"Bring the jubilee" by Ward Moore. This is a very long short story, which later was expanded into a novel under the same title. I must admit that once I realized it, I stopped reading this story, after about 30 pages, so I can read later the novel without knowing how the whole thing ends. The story is centered about the second most enduring fantasy in the whole alternate reality genre - the victory (or at least survival) of Southern Confederation against USA in the War Between The States (1861-1865). Here, already on the first pages, author adopts, somehow irrationally, the view that this Southern victory would break not only the rise to power of USA but even the whole development of our planet - and as a result in the 30s in XXth century the plane was still not invented and the cars are a luxury reserved to the most obscenely rich billionaires... Well, after all may be this is not so strange after all, considering that the author was born and grew up in New York and after that spend most of his life in Chicago, and so is a full blooded Yankee...)))
"Eutopia" by Paul Anderson. A very interesting description of an alternative North America, which was colonized between X and XV century by the Vikings coming from Greenland and the Magyars (Hungarians) coming from Siberia, both of them clashing with native Amerindians. The story occurs long time after those struggles in a time when the three cultures learned to coexist, developing even a common syncretic religion - and I almost died laughing when I noticed what is the composition of the Holy Trinity in this religion...))) As most of works of Paul Anderson this story is quite good and already figured in some other anthologies. The final solution is however rather disgusting.
"The undiscovered" by William Sanders. THE JEWEL IN THE CROWN! The best story of this whole book! In the end of XVI century, in a world ALMOST exactly like ours, Cherokee Indians (important notice - William Sanders is himself a Cherokee Indian)living in what will be one day North Carolina raid a village of their hated enemies, the Tuscarora nation. The returning war party brings amongst the captives an Englishman, who was previously captured and enslaved by Tuscarora - he is the first white man the Cherokee ever saw. Now this Englishman is not just an ordinary guy, but I will not say anything more about him to preserve the surprise - however be assured that the mutual cultural shock between the Cherokee and their prisoner is one of the best and merriest stories I read in a very long time. I was reading this story in the subway and at one moment people started changing places to go away from me, because I was wildly laughing with tears running from my eyes! This story is quite dangerous, because later that day I had an attack of uncontrollable laughter during a business meeting and then again during family dinner at home - and both my boss and my wife were VERY unhappy with this! Once I was done with this story I immediately looked up William Sanders on internet and I am going to buy more of his works very soon.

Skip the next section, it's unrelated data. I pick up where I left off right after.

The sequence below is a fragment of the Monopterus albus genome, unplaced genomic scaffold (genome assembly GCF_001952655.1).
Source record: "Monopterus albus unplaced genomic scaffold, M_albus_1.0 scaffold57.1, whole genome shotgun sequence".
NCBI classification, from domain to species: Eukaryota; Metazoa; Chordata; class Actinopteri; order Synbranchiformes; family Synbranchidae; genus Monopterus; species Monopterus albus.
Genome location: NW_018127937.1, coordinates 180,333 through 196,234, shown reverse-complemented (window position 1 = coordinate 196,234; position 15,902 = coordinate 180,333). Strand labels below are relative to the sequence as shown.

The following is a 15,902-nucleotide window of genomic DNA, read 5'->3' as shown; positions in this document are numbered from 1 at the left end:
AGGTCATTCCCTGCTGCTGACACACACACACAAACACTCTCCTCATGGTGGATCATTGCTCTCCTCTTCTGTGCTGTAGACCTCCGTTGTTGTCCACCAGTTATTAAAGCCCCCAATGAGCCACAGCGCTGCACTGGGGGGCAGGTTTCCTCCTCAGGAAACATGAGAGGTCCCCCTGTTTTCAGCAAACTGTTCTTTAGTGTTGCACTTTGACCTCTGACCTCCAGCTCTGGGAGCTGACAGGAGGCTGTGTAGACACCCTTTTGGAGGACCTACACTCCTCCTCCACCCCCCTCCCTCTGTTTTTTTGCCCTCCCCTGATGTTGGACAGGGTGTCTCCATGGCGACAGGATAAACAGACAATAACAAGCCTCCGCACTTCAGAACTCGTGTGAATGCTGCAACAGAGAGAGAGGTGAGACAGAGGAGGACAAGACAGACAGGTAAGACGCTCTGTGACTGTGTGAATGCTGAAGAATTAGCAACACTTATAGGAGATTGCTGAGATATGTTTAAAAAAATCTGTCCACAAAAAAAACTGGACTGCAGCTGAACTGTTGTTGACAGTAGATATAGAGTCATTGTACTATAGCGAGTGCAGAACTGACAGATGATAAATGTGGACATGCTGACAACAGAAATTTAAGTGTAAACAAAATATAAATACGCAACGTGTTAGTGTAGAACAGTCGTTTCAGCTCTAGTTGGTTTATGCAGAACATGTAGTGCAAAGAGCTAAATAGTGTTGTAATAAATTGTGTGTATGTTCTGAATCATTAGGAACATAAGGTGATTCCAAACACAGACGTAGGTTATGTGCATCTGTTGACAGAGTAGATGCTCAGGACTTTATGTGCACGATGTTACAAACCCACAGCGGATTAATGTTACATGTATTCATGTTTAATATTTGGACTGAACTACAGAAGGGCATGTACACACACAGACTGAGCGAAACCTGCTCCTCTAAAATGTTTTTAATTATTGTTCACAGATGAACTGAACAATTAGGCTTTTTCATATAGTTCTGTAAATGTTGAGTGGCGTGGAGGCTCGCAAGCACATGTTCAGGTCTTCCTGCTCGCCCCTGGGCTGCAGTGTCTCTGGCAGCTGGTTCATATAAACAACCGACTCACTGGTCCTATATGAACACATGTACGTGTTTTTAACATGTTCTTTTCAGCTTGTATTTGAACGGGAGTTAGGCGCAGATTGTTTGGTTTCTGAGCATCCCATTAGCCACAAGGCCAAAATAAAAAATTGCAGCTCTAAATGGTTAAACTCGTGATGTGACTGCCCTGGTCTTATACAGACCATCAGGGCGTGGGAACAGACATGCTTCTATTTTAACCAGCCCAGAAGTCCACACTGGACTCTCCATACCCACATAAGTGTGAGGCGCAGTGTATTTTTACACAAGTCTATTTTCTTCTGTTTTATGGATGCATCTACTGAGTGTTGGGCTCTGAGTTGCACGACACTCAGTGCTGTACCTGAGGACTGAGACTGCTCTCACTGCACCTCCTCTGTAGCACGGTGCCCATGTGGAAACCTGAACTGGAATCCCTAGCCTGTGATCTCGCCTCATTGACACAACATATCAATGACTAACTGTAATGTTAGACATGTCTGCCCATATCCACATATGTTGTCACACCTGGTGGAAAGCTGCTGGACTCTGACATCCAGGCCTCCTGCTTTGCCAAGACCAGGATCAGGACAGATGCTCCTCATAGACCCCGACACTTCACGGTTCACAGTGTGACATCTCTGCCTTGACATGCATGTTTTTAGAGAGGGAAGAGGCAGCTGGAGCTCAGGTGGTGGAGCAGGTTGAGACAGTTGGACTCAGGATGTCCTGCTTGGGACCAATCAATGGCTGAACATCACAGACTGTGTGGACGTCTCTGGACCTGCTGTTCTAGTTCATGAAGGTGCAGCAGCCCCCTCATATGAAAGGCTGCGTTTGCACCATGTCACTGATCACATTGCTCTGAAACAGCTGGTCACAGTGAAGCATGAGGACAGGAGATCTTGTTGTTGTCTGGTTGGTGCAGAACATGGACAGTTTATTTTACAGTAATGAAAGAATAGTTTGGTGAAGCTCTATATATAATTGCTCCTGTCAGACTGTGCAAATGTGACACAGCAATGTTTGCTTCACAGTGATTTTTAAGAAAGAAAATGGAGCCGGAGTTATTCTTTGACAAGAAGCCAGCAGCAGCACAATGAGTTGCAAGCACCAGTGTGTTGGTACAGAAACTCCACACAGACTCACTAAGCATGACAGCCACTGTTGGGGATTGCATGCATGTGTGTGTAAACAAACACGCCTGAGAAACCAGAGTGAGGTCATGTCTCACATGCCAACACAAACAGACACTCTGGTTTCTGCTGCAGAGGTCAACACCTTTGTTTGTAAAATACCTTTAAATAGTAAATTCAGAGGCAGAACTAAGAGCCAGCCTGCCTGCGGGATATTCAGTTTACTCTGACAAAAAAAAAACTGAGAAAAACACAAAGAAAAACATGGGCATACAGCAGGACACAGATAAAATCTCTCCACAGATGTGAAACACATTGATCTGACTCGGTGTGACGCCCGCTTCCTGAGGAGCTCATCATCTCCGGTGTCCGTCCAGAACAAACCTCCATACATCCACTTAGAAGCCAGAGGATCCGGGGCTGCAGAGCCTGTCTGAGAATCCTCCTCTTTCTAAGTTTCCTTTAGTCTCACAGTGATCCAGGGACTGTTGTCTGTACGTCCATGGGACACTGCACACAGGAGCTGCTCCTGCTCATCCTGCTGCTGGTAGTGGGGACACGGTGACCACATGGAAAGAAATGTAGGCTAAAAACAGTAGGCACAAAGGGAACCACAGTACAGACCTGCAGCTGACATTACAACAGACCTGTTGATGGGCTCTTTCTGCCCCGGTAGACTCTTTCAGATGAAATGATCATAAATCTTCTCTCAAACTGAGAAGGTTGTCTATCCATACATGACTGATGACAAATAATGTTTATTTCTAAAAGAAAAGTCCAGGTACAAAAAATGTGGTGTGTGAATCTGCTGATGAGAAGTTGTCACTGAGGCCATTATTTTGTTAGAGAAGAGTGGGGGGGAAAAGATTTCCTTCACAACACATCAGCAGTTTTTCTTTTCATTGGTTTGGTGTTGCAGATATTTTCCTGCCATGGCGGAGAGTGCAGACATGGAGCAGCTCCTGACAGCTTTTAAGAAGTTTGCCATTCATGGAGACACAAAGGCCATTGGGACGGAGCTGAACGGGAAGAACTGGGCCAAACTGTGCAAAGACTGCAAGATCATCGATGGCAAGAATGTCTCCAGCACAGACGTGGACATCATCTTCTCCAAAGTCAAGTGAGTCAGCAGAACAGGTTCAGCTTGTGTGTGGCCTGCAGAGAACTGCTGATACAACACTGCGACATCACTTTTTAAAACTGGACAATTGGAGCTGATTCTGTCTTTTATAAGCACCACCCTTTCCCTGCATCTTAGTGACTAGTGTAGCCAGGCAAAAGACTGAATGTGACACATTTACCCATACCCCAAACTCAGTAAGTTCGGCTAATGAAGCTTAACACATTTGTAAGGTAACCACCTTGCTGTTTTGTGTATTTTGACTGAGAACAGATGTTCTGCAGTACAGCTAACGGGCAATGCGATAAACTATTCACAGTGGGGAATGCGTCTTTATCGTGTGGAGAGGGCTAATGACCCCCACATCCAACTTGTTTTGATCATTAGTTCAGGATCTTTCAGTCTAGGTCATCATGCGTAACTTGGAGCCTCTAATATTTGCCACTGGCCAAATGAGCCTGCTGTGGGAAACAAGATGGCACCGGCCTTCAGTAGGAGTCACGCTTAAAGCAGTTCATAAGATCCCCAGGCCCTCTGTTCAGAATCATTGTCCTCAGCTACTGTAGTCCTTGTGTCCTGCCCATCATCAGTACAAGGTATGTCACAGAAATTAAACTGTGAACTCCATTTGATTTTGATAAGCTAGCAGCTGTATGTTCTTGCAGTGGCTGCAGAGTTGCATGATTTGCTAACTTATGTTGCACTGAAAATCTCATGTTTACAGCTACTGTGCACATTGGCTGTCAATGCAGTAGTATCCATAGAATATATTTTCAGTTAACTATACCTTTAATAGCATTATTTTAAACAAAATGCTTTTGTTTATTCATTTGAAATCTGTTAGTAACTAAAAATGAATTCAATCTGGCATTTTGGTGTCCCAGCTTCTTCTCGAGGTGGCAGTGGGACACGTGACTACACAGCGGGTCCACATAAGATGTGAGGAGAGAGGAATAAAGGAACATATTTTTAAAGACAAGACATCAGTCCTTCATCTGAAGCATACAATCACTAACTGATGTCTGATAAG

"Mozart in mirrorshades" by Bruce Sterling and Lewis Shiner. This is a story about an inter-temporal colonization, in which a private venture somehow like Indian Company colonizes parallel worlds in various stages of pre-industrial development, using technological superiority to subdue and exploit them. As the result of conquests the destiny of some of the historical figures changes and in one of those worlds, where the colonization occurred in XVIII century, Mozart is reduced to be an unqualified worker... The story is not bad, with some interesting twists and it could be worth to develop in a full scale novel.
"The death of Captain Future" by Allen Steele. Here bad news is that this is definitely not alternative history but the mainstream SF - good news is that this story won Hugo Award and it REALLY deserves it! It is the second best story in this anthology. It is extremely well written, with a very clever plot and has many interesting twists and surprises and at least three very touching and well developed characters. A real pleasure to read!
"Moon of ice" by Brad Linaweaver. This story treats the FIRST most enduring fantasy in the whole alternate reality genre - the victory or at least the survival of Third Reich in WWII. This is never a comfortable topic but here it is treated quite successfully (at least in the beginning) by the author. The story takes place in 1965, it begins the day of Hitler's state funerals and has the form of diary written by Goebbels himself. The first half of this story is not bad, but then it turns weirder and weirder - towards the end I felt more and more like in the old "Wolfenstein" computer game. The finale is simply ridiculous, at least to anybody who has even the slightest understanding how totalitarian regimes function, or even the smallest knowledge about Third Reich security apparatus and its hold on the population and the country.
Conclusion: all in all it is a three star book. The two best stories ("The undiscovered" and "The death of Captain Future"), both already classical, are widely available in other, probably better anthologies - as for the rest it is a mixed lot, with the good and the bad in equal proportions.